“It’s a gentleman. He is wearing a blue suit and a red tie. He has white hair and glasses with gold rims. He has a white flower in his buttonhole and in his hand is a rolled-up newspaper…”

As the ten year-old girl gave this description of a man standing nearby, the packed audience in London’s Seymour Hall was stunned into silence. And with good reason. For Ellen McGarry was claimed to be totally blind.

In the autumn of l949, Ellen McGarry, a Canadian orphan said to have supernatural powers, was making a five-week tour of Britain which, not surprisingly, made headline news where ever she went.

Her supporters said she was a psychical phenomenon, while her detractors, and there were many, regarded her as little more than a human conjuring trick. What made them even angrier was that no one could prove she was a fake.

Hugh Morrison, of the London Daily Herald newspaper, was one of the few journalists allowed to interview Ellen McGarry. He later wrote of the encounter: “I saw her at London’s Imperial Hotel in a suite thronged by admirers, managers and curious disbelievers.”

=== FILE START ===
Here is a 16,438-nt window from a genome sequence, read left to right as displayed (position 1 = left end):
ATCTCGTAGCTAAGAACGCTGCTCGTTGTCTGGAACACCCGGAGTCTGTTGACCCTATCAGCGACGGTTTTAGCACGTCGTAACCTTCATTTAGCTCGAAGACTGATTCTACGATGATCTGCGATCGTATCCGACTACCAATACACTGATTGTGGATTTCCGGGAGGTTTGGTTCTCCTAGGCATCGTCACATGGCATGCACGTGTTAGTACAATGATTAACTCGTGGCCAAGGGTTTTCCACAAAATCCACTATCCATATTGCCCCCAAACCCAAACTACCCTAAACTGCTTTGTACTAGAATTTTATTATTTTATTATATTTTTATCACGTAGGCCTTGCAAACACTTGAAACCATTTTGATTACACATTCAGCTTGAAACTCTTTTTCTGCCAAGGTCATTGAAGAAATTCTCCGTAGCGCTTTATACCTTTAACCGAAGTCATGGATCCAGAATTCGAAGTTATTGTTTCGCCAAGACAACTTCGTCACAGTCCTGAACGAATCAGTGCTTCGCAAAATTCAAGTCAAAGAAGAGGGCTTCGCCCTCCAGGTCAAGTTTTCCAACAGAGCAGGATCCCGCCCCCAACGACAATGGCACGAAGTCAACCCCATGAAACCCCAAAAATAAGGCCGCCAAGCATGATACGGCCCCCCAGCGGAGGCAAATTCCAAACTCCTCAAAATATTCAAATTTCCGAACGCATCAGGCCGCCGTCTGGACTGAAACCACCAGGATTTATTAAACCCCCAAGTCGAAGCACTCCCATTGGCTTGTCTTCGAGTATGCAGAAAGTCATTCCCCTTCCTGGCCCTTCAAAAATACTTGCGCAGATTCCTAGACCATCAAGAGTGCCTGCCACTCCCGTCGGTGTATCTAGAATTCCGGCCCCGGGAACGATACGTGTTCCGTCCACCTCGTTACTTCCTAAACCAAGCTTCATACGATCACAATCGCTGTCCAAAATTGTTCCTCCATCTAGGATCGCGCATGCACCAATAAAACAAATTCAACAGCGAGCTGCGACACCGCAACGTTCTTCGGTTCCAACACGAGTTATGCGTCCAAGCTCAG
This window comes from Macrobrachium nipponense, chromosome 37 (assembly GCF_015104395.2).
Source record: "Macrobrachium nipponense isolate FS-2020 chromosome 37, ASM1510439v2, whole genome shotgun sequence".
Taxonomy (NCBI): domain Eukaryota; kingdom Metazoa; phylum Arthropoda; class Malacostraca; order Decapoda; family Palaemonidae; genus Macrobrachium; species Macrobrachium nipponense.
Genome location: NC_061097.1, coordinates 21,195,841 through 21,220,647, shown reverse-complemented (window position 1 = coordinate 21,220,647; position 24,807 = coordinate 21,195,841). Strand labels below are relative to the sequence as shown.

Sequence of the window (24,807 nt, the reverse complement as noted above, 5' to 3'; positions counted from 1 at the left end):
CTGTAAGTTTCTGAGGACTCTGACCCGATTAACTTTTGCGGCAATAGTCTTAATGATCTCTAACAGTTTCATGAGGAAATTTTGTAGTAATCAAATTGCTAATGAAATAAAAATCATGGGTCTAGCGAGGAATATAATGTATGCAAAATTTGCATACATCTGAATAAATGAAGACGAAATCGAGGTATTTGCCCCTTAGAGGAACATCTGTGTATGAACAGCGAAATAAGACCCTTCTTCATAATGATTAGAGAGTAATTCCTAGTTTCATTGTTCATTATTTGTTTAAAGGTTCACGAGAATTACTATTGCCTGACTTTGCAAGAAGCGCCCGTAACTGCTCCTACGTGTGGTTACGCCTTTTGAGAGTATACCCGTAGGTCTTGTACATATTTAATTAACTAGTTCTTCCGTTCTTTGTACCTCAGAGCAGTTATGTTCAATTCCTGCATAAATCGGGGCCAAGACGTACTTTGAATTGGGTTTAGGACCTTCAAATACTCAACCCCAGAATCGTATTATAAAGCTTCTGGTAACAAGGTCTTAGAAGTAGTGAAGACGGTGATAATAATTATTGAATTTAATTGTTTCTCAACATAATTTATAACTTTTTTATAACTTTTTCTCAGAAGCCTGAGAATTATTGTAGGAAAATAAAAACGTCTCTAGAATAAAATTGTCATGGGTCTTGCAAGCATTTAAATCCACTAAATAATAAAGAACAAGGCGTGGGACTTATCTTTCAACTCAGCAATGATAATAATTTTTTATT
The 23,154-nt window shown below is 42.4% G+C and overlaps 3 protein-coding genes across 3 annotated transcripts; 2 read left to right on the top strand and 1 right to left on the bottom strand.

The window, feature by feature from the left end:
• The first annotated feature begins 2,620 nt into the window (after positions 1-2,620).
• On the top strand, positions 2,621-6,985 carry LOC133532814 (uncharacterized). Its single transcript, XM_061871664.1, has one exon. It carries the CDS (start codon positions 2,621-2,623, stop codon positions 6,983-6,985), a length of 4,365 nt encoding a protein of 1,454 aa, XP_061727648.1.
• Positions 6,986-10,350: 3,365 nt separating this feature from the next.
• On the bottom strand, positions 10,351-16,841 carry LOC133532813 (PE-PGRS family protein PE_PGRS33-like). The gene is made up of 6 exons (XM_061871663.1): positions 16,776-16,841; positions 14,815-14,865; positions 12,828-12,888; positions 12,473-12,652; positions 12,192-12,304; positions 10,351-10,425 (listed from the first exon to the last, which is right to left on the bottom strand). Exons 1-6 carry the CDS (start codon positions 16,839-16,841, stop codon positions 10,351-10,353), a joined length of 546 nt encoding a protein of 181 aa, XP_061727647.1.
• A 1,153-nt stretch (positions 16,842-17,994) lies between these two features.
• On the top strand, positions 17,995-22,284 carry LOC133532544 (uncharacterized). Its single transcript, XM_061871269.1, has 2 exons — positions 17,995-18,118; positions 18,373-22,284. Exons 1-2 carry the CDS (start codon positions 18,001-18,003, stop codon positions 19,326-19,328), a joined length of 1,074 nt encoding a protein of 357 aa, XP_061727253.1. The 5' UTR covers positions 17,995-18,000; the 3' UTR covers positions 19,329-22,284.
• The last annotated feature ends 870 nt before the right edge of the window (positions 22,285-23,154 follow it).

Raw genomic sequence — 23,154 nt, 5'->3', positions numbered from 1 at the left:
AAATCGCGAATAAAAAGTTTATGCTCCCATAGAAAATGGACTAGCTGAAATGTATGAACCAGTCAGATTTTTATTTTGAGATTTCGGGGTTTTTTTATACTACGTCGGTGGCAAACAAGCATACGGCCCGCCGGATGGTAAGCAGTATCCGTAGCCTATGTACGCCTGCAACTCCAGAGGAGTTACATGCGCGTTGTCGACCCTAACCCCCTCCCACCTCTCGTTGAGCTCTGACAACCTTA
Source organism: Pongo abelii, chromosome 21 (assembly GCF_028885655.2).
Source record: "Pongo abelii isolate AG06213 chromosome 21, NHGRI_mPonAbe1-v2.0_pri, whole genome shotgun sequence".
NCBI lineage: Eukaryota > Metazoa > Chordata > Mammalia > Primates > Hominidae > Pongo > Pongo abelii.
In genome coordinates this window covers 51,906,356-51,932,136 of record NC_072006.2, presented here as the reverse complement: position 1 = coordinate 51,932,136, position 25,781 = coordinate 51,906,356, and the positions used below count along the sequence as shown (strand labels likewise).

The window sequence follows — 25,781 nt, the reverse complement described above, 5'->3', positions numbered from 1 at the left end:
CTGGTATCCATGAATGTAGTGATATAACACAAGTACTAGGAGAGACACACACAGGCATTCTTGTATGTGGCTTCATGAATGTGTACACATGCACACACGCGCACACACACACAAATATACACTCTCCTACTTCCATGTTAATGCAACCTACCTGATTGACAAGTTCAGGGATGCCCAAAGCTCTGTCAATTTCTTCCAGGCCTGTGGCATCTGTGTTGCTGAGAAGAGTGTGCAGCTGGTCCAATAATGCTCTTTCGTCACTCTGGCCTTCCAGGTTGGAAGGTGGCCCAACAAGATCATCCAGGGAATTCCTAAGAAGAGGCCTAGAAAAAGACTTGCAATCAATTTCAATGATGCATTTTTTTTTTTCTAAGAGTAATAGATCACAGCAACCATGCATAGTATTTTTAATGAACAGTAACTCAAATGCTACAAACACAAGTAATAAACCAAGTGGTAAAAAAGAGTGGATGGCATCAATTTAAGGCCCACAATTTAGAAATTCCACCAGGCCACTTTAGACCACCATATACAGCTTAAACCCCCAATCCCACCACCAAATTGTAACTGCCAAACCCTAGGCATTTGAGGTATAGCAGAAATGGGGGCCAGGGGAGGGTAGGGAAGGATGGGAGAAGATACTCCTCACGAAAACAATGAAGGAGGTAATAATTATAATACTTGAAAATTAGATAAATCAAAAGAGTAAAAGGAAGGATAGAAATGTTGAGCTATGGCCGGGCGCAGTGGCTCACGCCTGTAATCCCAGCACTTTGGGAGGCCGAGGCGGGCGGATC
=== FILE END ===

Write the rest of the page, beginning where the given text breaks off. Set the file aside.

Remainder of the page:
According to Hugh Morrison, Ellen was a small dark-haired child wearing a simple blue dress and sitting near the window. “She didn’t turn to look at me as I was introduced but continued to turn her head towards the far corner of the room. “How kind of you to come,” she said with quaint formality. “I do hope your arm is nothing serious.”

“I was wearing a sling to support my arm injured in a minor car accident. No one in the room knew of it before I arrived and nobody had had time to mention it to her.”

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